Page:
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  1. #1

    Can Ultra-Aire Dehumidifier Be Zoned?

    I have benefitted enormously from reading these forums, so I'm a bit of a "long time listener, first-time caller" here!

    The Background:
    I'm looking quite seriously into whole-house dehumidifiers, with the primary goal being decreased humidity in the winter months. We are in a 1600sqft cinder block home (built in '52) in the Shenandoah Valley in Virginia. Smooth stucco exterior (no air gap, no nothing) and interior plaster directly over the block (no air gap, no wall board, no nothing). Having replaced all windows and been zealous about air sealing while doing so (in other words, tightening the envelope), we have had trouble the past few winters with direct condensation in bedrooms, leading to mold growth and funk. We are now looking at spray foaming the roof deck, so things will be even tighter.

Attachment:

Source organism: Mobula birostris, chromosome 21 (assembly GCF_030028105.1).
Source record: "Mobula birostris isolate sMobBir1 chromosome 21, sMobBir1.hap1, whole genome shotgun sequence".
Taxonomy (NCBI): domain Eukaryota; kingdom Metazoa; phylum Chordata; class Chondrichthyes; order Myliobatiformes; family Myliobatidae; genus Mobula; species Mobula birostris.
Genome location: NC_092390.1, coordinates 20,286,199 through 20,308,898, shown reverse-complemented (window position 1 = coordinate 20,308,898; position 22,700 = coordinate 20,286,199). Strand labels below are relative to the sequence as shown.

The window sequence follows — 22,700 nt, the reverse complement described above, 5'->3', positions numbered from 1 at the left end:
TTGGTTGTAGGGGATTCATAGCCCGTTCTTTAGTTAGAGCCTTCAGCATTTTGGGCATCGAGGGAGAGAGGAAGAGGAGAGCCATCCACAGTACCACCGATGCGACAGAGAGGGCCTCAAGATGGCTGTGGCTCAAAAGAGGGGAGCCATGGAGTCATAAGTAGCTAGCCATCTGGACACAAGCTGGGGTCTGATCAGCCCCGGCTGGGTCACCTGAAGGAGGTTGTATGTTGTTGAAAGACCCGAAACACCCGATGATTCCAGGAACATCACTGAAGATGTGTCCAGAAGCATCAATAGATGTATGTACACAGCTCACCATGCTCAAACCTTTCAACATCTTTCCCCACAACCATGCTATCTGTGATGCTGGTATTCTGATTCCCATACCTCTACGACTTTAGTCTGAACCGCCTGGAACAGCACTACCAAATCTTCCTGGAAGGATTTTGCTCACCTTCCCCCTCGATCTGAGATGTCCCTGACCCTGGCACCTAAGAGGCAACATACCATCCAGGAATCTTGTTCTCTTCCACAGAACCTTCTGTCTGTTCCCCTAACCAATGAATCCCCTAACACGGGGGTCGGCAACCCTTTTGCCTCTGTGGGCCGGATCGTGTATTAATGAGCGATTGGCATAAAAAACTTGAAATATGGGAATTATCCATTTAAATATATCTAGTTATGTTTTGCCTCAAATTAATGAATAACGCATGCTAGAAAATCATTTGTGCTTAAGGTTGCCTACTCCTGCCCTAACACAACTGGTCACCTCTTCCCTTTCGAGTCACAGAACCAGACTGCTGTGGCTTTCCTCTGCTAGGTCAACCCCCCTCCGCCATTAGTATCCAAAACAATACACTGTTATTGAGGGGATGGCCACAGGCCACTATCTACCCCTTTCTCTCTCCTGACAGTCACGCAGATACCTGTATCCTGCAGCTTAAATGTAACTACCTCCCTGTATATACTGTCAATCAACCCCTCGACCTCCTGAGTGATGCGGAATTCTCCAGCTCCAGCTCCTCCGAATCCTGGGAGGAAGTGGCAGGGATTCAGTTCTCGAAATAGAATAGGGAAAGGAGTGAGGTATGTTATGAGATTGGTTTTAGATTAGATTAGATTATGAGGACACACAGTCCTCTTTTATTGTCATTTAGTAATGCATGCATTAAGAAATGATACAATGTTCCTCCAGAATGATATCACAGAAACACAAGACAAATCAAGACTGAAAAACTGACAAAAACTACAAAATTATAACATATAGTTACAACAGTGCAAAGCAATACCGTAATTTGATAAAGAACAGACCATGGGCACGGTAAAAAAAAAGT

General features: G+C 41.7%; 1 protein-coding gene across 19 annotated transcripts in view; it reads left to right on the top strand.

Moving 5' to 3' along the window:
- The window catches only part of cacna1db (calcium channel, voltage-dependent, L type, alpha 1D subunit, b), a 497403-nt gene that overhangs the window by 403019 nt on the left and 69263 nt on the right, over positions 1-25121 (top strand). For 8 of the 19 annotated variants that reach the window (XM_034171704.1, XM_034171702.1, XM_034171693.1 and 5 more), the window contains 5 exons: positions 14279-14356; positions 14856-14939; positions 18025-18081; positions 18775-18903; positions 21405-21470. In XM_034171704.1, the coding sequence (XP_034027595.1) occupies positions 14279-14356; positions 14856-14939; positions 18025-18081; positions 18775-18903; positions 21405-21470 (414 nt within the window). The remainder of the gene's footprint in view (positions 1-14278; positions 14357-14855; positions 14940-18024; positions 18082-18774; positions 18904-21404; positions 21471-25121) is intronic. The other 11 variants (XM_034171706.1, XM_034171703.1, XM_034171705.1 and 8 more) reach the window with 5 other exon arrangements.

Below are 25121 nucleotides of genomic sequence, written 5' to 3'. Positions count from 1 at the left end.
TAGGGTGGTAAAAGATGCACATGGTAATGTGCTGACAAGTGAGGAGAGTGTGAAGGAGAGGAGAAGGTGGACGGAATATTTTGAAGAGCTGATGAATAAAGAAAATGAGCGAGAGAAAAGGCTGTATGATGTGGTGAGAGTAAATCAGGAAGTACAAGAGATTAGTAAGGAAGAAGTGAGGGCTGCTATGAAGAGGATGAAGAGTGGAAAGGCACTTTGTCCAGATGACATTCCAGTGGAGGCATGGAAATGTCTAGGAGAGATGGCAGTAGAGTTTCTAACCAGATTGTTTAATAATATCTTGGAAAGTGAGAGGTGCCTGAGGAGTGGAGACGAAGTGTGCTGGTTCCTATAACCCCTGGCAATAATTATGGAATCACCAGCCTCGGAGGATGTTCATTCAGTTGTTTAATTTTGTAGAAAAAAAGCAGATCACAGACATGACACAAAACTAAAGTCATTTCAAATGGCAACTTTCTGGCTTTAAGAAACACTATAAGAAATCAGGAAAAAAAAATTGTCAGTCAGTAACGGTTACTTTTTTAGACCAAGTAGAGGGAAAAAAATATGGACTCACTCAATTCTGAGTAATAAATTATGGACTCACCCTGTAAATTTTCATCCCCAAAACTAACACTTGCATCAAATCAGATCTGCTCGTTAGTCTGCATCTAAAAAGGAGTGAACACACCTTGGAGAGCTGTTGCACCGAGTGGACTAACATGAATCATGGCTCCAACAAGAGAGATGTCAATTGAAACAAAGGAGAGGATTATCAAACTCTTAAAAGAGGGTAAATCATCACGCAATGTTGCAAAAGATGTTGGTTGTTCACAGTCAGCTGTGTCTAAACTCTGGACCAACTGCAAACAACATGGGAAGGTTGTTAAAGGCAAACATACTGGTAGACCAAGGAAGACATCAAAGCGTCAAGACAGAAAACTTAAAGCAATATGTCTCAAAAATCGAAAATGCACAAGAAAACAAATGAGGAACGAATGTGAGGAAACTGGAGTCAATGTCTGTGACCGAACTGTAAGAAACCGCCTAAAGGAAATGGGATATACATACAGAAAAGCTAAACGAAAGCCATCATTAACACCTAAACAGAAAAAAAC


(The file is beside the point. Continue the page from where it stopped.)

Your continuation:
I'm hoping that we can knock out most of this trouble with a whole house dehumidifier tied in to our forced-air HVAC system, and possibly with ceiling fans in the bedrooms for even more air mixing/movement. I have paid most attention to Aprilaire and to Ultra-Aire products, in both cases assuming we will also have the optional ventilation duct installed to add fresh air to the house. Our ~1000sqft, basically unfinished basement does not have water infiltration problems, but is definitely musty and humid. Finally facing reality down there (rather than staying in denial), I bought a hygrometer at Lowes and am finding 70% readings to be common over the past two weeks.